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The following is another comment submitted to Jim Fruchterman's Benetech Blogspot that has apparently gone into Moderator Approval Purgatory. Submitted 13 AUG 2013 http://benetech.blogspot.com/2013/08/what-is-in-treaty-of-marrakesh.html From the above: "People with print disabilities in the United States are going to be pretty happy with the Treaty. Its consistent with existing U.S. law, plus it has import and export provisions between countries." Some people now are saying that for ratification purposes US Copyright Act would not have to be amended because US Law already permits the non-infringing export of copyrighted accessible materials via 602)(a)(2). This despite the fact that 121(d)(2) via 1931 Pratt-Smooth requires that a recipient be a US citizen and distribution to any noncitizen maybe is NOT a non-infringing copy. Senator Leahy via his staff's comments to KEI JULY 2012 has said that export of copyrighted material in accessible format by an Authorized Entity as prepared under Section 121 under current law is illegal. So that one will be a call initially by the Senate Judiciary Committee chaired by Senator Leahy. Meanwhile, you wrote to me Sun, Jun 24, 2007: "Section 121 doesnt apply outside the United States. Copyright law is a national issue. Even as an authorized entity, we cant use 121 to distribute books to blind people outside the U.S." Remember? ---------------This comment by Jim Fruchterman is excerpted from a BBC Radio4 interview 2 JULY 2013 my transcription: This is not the most controversial treaty that you could imagine politically. It mirrors United States law. It's not all that dissimilar from UK law or other Commonwealth kind of countries that already have a copyright exception. So I hope this is a chance for people to celebrate a 'win' in international treaty making for a cause that is definitely good and actually has relatively few downsides -- that I think the political costs (and) the social costs of actively

objecting to the treaty as negotiated should be high for any business or set of lobbyists that want to object to it. When asked by the interviewer "Where is the (Treaty) opposition coming from?" Mr Fruchterman responded (in part): I think the real question that they'll be facing is how big a set of jerks do the want to look like if they actually come out publicly against the Treaty as negotiated. *** The following are comments to and from Jonathan Band who wrote the Library Copyright Alliance Guide to the Marrakesh treaty as posted on http://infojustice.org/archives/30401 JEM: One of the questions the Senate Judiciary Committee might consider, whether the Chafee Amendment would have to be amended or not, is whether it is acceptable to the Committee that a qualified individual in the USA would still have to provide detailed proof of disability as per requirements of the LOC/NLS or Bookshare but an individual in another country, in order to receive such exported copyrighted materials, would only have to comply with the Treaty Article 2(c) which specifies that an authorized entity establishes and follows its own practices to establish that the people it is serving are beneficiary persons; (Guide, Page 6) which may fall way short of what a US citizen would (still) be required to supply. JBand: Unfortunately, I think the Senate Judiciary Committee would view more relaxed standards in another country not as a problem for the print disabled in the US that must be addressed here, but rather as a problem for publishers that must be addressed in the other country. In other words, the Committee wouldnt be motivated to amend Chafee to make it more generous, it would demand USTR (US Trade Representative) to pressure the country to make its exception less generous. In other words, if the US ratifies the Treaty but the publishing community is disheartened that the Treaty would allow lax criteria for proof of disability in an importing country, then their mission is simple: Along with the US Trade Representative and possibly the International Publishers Association (IPA), they can organize SWAT teams to visit every country that would potentially import US materials under such lax standards and convince their respective legislatures that in implementing the treaty they provide proof of disability requirements that exceed the minimum required and conform more those in the US Chafee Amendment. Maybe easier for the 'set of jerks' to just not ratify the treaty. **** I made this comment to Mr. Kevin L. Smiths post at http://lj.libraryjournal.com/2013/07/opinion/peer-to-peer-review/we-have-a-treaty-nowwhat-peer-to-peer-review/#comments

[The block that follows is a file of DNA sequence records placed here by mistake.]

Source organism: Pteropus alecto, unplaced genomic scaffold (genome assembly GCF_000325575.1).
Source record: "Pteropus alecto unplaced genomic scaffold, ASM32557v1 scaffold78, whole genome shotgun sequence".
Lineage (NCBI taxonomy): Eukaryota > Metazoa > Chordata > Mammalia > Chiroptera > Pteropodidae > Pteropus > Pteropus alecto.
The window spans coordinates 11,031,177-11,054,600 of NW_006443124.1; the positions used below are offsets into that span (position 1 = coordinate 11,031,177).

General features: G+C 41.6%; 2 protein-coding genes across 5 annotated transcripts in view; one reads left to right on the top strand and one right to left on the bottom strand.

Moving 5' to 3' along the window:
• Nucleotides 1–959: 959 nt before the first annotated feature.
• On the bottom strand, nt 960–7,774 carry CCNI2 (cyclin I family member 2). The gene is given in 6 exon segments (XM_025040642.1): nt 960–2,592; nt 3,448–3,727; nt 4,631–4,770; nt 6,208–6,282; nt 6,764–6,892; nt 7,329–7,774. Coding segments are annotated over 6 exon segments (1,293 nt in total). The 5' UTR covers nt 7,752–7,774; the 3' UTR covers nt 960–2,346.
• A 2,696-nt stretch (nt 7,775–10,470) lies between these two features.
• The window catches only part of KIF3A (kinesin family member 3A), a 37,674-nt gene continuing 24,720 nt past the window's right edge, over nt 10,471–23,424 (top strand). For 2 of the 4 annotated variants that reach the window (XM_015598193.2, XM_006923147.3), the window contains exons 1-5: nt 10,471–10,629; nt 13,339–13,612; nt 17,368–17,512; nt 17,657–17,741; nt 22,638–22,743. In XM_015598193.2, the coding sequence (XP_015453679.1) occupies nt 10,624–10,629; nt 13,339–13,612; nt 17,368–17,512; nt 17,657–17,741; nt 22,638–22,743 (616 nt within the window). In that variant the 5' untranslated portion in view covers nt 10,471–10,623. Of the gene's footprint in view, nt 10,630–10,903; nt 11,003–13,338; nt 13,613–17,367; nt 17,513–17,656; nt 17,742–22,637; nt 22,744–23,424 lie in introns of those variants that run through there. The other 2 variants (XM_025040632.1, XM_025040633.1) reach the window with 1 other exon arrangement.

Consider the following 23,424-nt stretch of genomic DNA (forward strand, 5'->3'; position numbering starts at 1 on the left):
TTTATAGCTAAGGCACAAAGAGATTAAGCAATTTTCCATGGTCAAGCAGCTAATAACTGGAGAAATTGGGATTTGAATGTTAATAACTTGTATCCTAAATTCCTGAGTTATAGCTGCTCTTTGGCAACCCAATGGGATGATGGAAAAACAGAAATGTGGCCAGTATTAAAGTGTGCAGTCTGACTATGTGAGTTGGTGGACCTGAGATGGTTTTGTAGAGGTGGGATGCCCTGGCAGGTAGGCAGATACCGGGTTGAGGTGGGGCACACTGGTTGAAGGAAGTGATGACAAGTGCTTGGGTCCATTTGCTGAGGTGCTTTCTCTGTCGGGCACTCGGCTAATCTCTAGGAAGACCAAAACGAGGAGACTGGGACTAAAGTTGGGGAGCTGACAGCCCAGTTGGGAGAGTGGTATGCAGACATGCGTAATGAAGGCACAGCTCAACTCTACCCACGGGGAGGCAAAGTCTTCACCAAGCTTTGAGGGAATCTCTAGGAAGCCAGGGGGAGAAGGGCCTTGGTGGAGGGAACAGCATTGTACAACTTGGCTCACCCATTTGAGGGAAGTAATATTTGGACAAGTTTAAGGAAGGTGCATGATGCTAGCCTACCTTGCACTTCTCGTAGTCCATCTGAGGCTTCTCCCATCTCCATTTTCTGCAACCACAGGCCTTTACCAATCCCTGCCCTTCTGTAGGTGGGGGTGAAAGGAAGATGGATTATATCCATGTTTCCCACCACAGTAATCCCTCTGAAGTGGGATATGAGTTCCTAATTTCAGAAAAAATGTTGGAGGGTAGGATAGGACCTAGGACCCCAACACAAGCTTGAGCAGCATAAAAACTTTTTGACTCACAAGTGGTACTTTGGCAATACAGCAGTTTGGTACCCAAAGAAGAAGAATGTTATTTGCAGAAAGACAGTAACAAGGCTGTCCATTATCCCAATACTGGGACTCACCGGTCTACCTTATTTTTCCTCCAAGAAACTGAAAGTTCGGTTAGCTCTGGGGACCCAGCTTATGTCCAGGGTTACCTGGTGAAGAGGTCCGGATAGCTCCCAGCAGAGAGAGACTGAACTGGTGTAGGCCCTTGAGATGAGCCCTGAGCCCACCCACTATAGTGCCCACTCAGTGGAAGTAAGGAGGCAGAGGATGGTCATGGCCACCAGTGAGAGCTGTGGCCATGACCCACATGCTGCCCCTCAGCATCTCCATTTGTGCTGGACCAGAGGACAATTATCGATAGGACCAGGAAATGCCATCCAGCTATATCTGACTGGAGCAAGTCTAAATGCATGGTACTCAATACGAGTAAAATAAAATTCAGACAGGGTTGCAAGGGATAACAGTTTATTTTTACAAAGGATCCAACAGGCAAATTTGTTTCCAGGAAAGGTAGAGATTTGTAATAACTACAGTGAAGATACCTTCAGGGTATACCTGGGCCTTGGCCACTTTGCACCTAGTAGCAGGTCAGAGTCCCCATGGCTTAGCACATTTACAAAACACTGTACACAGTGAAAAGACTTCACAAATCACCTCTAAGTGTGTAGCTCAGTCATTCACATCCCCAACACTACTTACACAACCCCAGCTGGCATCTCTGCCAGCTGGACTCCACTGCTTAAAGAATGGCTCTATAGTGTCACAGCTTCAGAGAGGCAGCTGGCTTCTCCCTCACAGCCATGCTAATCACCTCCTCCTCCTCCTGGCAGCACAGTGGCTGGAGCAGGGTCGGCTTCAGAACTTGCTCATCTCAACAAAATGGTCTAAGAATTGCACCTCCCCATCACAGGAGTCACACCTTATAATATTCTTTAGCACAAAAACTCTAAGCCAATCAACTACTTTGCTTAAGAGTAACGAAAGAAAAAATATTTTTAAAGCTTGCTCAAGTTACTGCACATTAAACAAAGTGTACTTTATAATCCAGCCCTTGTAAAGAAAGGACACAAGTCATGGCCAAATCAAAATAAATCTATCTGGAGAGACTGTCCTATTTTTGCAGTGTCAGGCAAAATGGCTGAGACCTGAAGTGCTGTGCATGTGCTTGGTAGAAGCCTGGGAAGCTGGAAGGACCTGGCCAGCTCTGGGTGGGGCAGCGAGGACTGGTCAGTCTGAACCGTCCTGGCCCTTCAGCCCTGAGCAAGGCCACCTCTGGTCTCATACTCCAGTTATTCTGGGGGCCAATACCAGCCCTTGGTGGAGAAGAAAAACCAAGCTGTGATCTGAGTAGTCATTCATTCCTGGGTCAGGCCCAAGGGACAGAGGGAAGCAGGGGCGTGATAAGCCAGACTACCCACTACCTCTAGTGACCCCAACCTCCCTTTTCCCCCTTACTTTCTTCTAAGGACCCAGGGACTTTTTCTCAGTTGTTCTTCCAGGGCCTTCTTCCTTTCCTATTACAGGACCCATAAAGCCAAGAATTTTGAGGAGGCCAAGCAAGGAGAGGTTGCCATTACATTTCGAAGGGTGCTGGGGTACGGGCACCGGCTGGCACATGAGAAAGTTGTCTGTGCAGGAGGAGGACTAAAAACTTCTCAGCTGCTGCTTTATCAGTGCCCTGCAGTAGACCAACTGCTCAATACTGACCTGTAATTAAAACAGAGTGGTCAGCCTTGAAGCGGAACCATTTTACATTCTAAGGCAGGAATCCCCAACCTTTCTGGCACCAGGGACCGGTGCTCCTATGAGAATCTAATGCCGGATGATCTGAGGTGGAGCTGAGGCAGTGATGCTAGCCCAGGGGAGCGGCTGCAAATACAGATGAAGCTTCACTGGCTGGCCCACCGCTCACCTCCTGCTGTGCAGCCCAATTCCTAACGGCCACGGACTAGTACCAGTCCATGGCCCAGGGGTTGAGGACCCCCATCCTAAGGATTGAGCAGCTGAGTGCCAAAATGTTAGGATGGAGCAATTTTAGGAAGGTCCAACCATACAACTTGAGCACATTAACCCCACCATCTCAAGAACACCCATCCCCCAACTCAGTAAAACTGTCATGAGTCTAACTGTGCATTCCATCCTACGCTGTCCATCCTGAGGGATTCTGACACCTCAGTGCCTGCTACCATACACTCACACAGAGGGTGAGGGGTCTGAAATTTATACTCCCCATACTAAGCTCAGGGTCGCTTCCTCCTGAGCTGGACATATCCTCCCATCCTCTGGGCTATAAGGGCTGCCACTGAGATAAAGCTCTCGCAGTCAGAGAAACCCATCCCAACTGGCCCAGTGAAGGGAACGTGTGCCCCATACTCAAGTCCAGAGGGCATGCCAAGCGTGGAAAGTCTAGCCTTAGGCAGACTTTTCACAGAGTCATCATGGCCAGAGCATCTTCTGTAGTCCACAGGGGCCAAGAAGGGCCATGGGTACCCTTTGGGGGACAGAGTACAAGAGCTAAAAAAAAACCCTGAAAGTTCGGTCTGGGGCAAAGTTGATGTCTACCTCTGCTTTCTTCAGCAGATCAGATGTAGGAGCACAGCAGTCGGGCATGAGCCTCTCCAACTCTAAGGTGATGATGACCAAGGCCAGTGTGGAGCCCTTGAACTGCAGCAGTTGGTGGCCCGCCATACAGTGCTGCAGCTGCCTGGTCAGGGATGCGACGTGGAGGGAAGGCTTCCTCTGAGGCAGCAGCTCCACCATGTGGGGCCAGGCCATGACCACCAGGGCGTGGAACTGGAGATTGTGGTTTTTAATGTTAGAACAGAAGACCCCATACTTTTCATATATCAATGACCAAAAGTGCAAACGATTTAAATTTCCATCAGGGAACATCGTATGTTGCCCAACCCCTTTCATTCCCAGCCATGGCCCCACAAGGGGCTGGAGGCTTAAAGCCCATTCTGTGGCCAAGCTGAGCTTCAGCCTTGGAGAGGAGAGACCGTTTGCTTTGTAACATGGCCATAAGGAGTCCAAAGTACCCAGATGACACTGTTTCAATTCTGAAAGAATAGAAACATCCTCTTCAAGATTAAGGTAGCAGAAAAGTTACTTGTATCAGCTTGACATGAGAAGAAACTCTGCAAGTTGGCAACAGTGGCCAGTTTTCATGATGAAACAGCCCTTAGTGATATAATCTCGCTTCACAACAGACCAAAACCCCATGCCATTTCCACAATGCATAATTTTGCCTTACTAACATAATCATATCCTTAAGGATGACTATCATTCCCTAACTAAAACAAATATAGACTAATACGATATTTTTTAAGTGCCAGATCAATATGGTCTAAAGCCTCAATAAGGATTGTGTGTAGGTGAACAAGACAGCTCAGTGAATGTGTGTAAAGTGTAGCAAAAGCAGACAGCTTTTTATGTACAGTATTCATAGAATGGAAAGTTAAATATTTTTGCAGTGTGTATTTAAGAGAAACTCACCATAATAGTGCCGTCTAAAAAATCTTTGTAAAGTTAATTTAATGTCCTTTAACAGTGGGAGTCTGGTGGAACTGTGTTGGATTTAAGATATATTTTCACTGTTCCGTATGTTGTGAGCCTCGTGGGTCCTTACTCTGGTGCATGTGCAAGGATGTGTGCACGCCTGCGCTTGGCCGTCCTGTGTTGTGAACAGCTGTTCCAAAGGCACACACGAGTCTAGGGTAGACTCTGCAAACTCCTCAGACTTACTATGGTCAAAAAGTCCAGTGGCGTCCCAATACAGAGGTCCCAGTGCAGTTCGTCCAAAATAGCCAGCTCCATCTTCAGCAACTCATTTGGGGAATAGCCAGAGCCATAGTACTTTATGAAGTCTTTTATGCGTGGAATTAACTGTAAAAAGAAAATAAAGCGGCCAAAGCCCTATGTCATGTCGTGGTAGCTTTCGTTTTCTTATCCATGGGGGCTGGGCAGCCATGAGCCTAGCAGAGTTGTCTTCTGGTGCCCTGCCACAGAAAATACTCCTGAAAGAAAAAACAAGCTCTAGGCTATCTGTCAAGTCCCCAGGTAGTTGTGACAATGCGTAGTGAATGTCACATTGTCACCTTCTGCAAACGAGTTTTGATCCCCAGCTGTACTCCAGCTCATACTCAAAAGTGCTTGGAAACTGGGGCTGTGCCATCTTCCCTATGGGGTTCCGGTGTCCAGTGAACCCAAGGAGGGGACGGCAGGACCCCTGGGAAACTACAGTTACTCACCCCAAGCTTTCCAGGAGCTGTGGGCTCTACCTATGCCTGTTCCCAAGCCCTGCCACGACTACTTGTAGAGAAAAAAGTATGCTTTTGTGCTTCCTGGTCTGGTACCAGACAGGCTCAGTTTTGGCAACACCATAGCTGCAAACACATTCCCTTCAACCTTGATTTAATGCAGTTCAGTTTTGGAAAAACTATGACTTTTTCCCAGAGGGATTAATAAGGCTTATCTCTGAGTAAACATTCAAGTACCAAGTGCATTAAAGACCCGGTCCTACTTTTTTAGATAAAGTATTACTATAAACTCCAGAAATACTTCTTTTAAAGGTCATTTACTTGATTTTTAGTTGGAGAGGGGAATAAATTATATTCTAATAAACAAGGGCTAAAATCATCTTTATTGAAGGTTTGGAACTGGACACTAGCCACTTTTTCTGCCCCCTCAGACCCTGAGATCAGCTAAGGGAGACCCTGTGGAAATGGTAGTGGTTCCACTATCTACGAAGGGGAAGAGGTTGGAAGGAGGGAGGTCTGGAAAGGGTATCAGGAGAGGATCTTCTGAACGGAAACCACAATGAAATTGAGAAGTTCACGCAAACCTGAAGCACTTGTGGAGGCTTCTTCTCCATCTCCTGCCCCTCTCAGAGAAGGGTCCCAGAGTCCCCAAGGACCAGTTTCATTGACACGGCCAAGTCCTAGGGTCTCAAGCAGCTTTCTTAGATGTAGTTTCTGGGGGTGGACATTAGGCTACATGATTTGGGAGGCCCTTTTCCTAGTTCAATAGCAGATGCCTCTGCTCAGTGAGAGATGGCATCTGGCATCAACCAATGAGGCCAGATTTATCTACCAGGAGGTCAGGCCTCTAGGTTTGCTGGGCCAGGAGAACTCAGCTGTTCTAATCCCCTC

Mr. Smith is Direct of Scholarly Communications at Duke University advising on copyright matters among other issues. Along the lines of whats next, a concern of big IP holders may be the constraints that the Treaty puts on TPMs. The Treaty states at Article 7 that publishers cannot use TPMs that would restrict access via legitimate exceptions; Authorized Entities, however, who might deploy TPMs as in Footnote 11, seem to be impervious to circumvention. So while AEs cannot at times re-format works without somehow bypassing digital restraints used by publishers, such blanket provisions in the Treaty as in Article 7 might impede a publisher using TPMs to provide some security for the 99+% of actual customers that are not beneficiaries of the Treaty and that is a BIG whats next. In his recent 1 AUG 2013 House Judiciary Sub-Committee statement, Mr. (Jim) Fruchterman, while commenting on the DMCA, said: We need to get rid of dumb TPMs that lock out customers with disabilities. But until then, it seems Big IP still may feel they are at risk if they keep using TPMs that can be readily circumvented whether for legitimate purposes or otherwise.

(Maybe more to follow)